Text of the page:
Florence is for people who love walking, food and art, and it’s also for people who hate walking, but would do so for the love of food and art. (The latter is me, of course.) It’s also for kuripot (in English: practical) people like me who would pounce at any chance to get around the city without burning a hole through her wallet.
Here’s the thing: You’re still going to have to spend to enter museums and palaces. Entrance fees alone can amount to 50 Euros or so, depending on where and when you go. But instead of spending 50 to 70 Euros on tours, just for the sake of a guide around the city and explanations, why not spend less than 8 Euros on a travel guide with similar explanations and a map that you can use for your Florentine adventure, and spend the rest of your money on pizza, gelato and leather goods (whose prices you can still bargain with! Most shop owners in Florence are kind). By doing this, you also get to explore at your own pace, and not worry about getting left behind by the group or not hearing about the descriptions. It’s great for people who need more time to appreciate the sights, or more than 5 minutes to get the perfect shot for Instagram!
Also, for those of you who will be lucky enough to spend the first Sunday of the Month in Florence, then you’re in for a treat since on that day, many state-run and city museums in Italy are open to everyone for FREE! Of course, that results in more people, as well, but longer lines are still better than fewer Euros in your wallet, yeah?
I only had 4-5 hours to go around the city, but I was able to soak up so many sights! So trust me: even without entering most of the museums and palaces, I was still able to get my fill of the art and history (and food!) that Florence is known for. To help future visitors of Florence make the most of their visit and spend the least possible amount of money while going around the city, here are 5 beautiful, must-see places in Florence, all within walking distance of each other!
Florence: 5 Places to Explore in 5 Hours
5. Basilica of Santa Maria Novella
It will cost you 5 Euros to enter, or 3.50 for people over 65 and children between 5-18.
A little back story: my friends and I initially planned on joining a free walking tour that apparently begins at the basilica around 11 AM, but we were late and couldn’t find the group haha. Anyways, this church is the first great basilica of Florence and has an understated beauty to it.
I’m glad that this place was near our apartment because it’s not one of Florence’s raved about destinations (in my opinion), but it really is beautiful! The church is a classic Gothic-Renaissance structure and from what I read about it, the inside houses many art pieces. From what I read, the front doesn’t do justice to how vast and beautiful the inside is. We didn’t go in but we did pray in one of its chapels. Since we knew that the Piazza del Duomo was a short walk from where we were, we chose that place as our next stop.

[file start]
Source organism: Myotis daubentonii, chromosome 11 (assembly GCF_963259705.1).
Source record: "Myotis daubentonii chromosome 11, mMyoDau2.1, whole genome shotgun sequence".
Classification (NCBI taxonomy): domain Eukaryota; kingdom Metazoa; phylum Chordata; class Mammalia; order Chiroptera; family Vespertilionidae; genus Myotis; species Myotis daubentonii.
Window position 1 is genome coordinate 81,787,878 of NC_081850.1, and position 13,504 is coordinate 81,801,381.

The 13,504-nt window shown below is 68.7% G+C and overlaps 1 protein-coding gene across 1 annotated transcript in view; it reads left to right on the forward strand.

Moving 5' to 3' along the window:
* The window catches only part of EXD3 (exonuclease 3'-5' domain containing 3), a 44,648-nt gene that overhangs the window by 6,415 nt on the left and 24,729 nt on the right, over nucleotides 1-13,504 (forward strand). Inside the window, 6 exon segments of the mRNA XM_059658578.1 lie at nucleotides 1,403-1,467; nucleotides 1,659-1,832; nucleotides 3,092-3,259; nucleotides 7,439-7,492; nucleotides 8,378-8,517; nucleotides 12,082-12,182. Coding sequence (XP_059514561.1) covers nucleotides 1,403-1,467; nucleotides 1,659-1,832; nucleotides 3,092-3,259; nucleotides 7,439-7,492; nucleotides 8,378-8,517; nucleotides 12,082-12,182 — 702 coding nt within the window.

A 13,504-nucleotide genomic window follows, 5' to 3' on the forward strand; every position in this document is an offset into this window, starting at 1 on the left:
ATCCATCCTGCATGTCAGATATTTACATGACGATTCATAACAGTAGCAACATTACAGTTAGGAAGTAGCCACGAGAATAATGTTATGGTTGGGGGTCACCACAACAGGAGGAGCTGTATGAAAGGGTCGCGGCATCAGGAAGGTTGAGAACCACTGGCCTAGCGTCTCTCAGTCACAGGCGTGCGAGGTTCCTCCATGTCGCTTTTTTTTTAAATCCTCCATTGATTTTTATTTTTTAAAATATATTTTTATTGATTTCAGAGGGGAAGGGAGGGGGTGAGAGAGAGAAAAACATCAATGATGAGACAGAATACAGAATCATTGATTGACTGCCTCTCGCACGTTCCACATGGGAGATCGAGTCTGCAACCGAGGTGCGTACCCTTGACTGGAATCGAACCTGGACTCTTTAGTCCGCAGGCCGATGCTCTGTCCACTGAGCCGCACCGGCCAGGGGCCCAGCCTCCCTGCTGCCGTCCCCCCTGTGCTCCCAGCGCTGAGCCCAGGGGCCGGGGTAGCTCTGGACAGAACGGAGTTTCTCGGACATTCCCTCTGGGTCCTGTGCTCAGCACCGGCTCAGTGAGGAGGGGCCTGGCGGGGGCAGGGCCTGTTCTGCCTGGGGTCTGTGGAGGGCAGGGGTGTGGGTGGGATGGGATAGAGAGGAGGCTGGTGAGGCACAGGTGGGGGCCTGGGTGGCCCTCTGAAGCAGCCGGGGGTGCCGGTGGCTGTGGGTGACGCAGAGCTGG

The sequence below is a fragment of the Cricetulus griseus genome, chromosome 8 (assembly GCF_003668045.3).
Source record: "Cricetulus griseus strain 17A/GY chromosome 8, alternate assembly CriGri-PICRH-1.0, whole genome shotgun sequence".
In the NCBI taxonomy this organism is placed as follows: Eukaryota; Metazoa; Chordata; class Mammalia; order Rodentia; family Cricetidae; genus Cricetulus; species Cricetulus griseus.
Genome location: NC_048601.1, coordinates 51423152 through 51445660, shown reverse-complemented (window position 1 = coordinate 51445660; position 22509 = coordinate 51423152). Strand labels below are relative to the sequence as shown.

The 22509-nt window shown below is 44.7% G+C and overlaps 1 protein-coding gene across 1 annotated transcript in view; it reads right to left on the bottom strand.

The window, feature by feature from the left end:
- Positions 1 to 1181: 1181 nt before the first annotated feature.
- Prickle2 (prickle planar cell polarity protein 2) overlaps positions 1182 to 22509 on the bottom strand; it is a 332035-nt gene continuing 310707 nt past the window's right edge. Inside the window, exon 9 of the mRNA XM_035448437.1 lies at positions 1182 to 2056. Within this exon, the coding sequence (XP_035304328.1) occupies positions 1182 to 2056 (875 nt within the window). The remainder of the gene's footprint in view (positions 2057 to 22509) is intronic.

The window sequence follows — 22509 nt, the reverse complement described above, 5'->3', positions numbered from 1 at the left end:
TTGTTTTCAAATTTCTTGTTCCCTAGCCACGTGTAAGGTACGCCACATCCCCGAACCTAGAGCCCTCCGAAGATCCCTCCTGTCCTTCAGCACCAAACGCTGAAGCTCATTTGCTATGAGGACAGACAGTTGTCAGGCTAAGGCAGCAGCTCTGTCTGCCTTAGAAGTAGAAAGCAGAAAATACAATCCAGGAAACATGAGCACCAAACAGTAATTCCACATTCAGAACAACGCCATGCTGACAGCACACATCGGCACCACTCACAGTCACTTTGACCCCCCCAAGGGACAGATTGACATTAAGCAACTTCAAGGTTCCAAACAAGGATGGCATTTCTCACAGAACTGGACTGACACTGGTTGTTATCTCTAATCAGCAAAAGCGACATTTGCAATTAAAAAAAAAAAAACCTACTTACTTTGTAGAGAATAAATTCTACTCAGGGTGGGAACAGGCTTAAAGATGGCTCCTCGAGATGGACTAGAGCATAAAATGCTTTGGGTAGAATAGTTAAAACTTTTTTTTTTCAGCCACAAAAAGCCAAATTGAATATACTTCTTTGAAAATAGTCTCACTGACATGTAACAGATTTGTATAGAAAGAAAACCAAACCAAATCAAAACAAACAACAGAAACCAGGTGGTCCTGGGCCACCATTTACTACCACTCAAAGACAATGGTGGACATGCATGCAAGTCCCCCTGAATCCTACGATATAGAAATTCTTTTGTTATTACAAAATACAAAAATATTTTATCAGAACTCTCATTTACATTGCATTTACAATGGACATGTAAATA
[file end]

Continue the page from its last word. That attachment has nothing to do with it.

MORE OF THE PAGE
4. Piazza del Duomo
It costs 10 Euros to enter, but that already includes all 5 monuments in the plaza and you get to see a remarkable view of Florence when you go up to the cupola and the top of Giotto’s Bell Tower.
Entrance to this Cathedral of Santa Maria del Fiore is free! Go early in the morning or be prepared for long lines.
A tip for anyone visiting Il Duomo: walk slowly as you approach it. I realized that the Cathedral would be better viewed from a distance as opposed to standing right in front of it. That way you get to see everything without any disturbances from passersby or people trying to take pictures with their phones tilted in peculiar angles (for Instagram, of course).
The cathedral is also of Gothic-Renaissance architecture. The details on the church are exquisite and of course, with equal commanding presence as the cathedral was Giotto’s Bell Tower beside the facade and right behind it, the dome. We didn’t go in because of the long line, but I am so looking forward to seeing the Gothic interiors of the cathedral and the dome’s famed fresco made by Giorgio Vasari and Federico Zuccari.This stop would be a treat to Dan Brown fans since this was one of the many settings in his latest novel, Inferno. I was unable to take a lot of photos here because, aside from the numerous tourists photobombing us, many areas of the place were being reconstructed.
3. Piazza della Signoria
To enter the museum and tower of the Palazzo Vecchio, it will cost 14 Euros. If you’re claustrophobic, afraid of heights or asthmatic, though, just purchase the museum ticket! It only costs 10 Euros. There is a separate 8 Euro entrance fee for the Uffizi gallery.
My friend and I really wanted to see David (hehe). So, while walking through one of Florence’s many inside streets, we asked a store owner, who spoke very little English, for its whereabouts. She pointed us to a place on the map and after several minutes, we reached Piazza della Signoria.
From the side, the plaza’s vast space looks roomy, but if you walk around more, you’ll find that the roomy areas of the plaza make up for the congested front of the Palazzo Vecchio, Loggia dei Lanzi and Uffizi gallery. We were greeted by the spectacular Fountain of Neptune, but the great sculpture us only the tip of the iceberg since the plaza houses more great artworks.
Read on for more photos and sights!